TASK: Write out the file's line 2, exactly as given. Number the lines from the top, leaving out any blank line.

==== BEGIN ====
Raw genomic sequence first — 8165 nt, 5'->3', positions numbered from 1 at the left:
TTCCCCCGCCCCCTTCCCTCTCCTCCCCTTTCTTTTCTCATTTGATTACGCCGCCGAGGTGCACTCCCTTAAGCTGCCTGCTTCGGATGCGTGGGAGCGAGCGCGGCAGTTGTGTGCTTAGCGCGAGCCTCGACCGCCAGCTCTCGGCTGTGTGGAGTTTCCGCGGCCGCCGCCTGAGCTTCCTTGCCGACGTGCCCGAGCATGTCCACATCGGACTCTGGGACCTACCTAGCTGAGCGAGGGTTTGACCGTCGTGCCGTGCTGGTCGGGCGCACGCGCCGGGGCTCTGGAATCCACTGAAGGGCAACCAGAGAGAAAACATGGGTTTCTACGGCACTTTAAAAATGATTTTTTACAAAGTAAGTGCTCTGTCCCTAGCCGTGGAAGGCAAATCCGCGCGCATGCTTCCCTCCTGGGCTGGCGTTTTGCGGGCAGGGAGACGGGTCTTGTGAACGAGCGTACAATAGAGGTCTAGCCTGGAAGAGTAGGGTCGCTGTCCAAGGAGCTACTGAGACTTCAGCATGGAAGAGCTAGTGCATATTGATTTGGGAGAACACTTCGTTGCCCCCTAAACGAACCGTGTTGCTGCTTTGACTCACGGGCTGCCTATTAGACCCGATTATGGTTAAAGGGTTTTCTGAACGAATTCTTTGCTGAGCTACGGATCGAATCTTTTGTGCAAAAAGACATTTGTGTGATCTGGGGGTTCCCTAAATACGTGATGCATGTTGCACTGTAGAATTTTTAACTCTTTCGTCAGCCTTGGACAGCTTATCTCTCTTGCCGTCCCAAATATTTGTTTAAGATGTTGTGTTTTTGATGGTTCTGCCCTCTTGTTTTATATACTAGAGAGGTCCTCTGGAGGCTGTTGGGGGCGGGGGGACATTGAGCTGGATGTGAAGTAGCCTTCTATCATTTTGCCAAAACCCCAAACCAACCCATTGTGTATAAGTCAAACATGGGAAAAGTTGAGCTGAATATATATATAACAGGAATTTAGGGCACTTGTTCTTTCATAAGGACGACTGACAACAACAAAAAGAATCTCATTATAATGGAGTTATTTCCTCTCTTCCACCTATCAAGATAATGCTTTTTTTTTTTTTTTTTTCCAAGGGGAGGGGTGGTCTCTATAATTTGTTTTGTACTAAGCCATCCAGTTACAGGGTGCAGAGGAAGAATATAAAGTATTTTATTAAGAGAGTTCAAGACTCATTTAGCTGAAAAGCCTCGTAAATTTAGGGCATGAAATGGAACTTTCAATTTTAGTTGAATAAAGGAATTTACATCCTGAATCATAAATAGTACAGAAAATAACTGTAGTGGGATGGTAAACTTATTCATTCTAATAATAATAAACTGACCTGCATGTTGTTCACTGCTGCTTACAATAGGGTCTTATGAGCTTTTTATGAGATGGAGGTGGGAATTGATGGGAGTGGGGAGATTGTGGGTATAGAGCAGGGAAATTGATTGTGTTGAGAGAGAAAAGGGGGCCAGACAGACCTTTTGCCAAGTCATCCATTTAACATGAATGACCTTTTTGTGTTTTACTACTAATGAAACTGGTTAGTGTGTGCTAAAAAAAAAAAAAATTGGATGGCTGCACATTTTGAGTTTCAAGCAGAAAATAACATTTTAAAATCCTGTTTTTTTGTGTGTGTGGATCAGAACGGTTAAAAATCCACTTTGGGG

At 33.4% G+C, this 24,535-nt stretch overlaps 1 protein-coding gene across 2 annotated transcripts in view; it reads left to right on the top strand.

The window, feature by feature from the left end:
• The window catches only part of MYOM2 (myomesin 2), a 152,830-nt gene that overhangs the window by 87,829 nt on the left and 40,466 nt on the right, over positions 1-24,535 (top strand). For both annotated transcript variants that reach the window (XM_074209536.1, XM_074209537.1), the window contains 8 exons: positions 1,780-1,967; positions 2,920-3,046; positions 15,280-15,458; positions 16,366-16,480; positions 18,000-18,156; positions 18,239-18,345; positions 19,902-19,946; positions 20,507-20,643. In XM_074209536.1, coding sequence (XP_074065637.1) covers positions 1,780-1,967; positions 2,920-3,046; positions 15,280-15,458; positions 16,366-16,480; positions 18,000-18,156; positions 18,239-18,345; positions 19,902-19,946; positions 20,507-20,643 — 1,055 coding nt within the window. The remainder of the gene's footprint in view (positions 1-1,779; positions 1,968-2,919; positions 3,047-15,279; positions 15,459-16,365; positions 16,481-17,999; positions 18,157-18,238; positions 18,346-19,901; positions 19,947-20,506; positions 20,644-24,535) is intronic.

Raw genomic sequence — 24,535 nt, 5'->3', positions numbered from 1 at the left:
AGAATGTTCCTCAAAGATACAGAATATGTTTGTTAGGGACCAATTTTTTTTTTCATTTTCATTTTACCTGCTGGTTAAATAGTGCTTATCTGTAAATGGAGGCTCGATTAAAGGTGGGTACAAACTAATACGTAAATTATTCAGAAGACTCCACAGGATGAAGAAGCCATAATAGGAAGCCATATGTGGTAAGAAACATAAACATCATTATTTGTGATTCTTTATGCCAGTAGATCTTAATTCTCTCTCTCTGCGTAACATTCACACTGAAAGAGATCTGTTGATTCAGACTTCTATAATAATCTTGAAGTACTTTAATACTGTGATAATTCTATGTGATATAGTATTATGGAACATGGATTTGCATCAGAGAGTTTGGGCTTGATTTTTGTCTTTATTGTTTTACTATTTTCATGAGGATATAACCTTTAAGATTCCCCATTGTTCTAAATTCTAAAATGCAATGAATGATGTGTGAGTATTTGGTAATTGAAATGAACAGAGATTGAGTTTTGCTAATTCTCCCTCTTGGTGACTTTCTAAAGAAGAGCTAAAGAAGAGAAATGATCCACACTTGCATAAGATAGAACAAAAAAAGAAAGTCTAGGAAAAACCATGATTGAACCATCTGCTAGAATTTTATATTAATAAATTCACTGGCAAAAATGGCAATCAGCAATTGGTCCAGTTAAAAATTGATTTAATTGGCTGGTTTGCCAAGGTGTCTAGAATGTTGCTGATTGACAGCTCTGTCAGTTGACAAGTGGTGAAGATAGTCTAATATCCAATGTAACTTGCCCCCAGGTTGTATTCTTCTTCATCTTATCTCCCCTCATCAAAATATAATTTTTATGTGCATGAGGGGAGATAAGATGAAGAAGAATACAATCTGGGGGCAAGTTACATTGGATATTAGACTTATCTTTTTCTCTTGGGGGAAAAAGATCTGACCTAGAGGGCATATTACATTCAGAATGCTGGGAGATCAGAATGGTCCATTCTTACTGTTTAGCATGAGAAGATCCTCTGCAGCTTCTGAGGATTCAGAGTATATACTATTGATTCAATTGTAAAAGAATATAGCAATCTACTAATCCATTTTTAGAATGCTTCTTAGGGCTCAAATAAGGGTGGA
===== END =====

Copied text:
TTCCCCCGCCCCCTTCCCTCTCCTCCCCTTTCTTTTCTCATTTGATTACGCCGCCGAGGTGCACTCCCTTAAGCTGCCTGCTTCGGATGCGTGGGAGCGAGCGCGGCAGTTGTGTGCTTAGCGCGAGCCTCGACCGCCAGCTCTCGGCTGTGTGGAGTTTCCGCGGCCGCCGCCTGAGCTTCCTTGCCGACGTGCCCGAGCATGTCCACATCGGACTCTGGGACCTACCTAGCTGAGCGAGGGTTTGACCGTCGTGCCGTGCTGGTCGGGCGCACGCGCCGGGGCTCTGGAATCCACTGAAGGGCAACCAGAGAGAAAACATGGGTTTCTACGGCACTTTAAAAATGATTTTTTACAAAGTAAGTGCTCTGTCCCTAGCCGTGGAAGGCAAATCCGCGCGCATGCTTCCCTCCTGGGCTGGCGTTTTGCGGGCAGGGAGACGGGTCTTGTGAACGAGCGTACAATAGAGGTCTAGCCTGGAAGAGTAGGGTCGCTGTCCAAGGAGCTACTGAGACTTCAGCATGGAAGAGCTAGTGCATATTGATTTGGGAGAACACTTCGTTGCCCCCTAAACGAACCGTGTTGCTGCTTTGACTCACGGGCTGCCTATTAGACCCGATTATGGTTAAAGGGTTTTCTGAACGAATTCTTTGCTGAGCTACGGATCGAATCTTTTGTGCAAAAAGACATTTGTGTGATCTGGGGGTTCCCTAAATACGTGATGCATGTTGCACTGTAGAATTTTTAACTCTTTCGTCAGCCTTGGACAGCTTATCTCTCTTGCCGTCCCAAATATTTGTTTAAGATGTTGTGTTTTTGATGGTTCTGCCCTCTTGTTTTATATACTAGAGAGGTCCTCTGGAGGCTGTTGGGGGCGGGGGGACATTGAGCTGGATGTGAAGTAGCCTTCTATCATTTTGCCAAAACCCCAAACCAACCCATTGTGTATAAGTCAAACATGGGAAAAGTTGAGCTGAATATATATATAACAGGAATTTAGGGCACTTGTTCTTTCATAAGGACGACTGACAACAACAAAAAGAATCTCATTATAATGGAGTTATTTCCTCTCTTCCACCTATCAAGATAATGCTTTTTTTTTTTTTTTTTTCCAAGGGGAGGGGTGGTCTCTATAATTTGTTTTGTACTAAGCCATCCAGTTACAGGGTGCAGAGGAAGAATATAAAGTATTTTATTAAGAGAGTTCAAGACTCATTTAGCTGAAAAGCCTCGTAAATTTAGGGCATGAAATGGAACTTTCAATTTTAGTTGAATAAAGGAATTTACATCCTGAATCATAAATAGTACAGAAAATAACTGTAGTGGGATGGTAAACTTATTCATTCTAATAATAATAAACTGACCTGCATGTTGTTCACTGCTGCTTACAATAGGGTCTTATGAGCTTTTTATGAGATGGAGGTGGGAATTGATGGGAGTGGGGAGATTGTGGGTATAGAGCAGGGAAATTGATTGTGTTGAGAGAGAAAAGGGGGCCAGACAGACCTTTTGCCAAGTCATCCATTTAACATGAATGACCTTTTTGTGTTTTACTACTAATGAAACTGGTTAGTGTGTGCTAAAAAAAAAAAAAATTGGATGGCTGCACATTTTGAGTTTCAAGCAGAAAATAACATTTTAAAATCCTGTTTTTTTGTGTGTGTGGATCAGAACGGTTAAAAATCCACTTTGGGG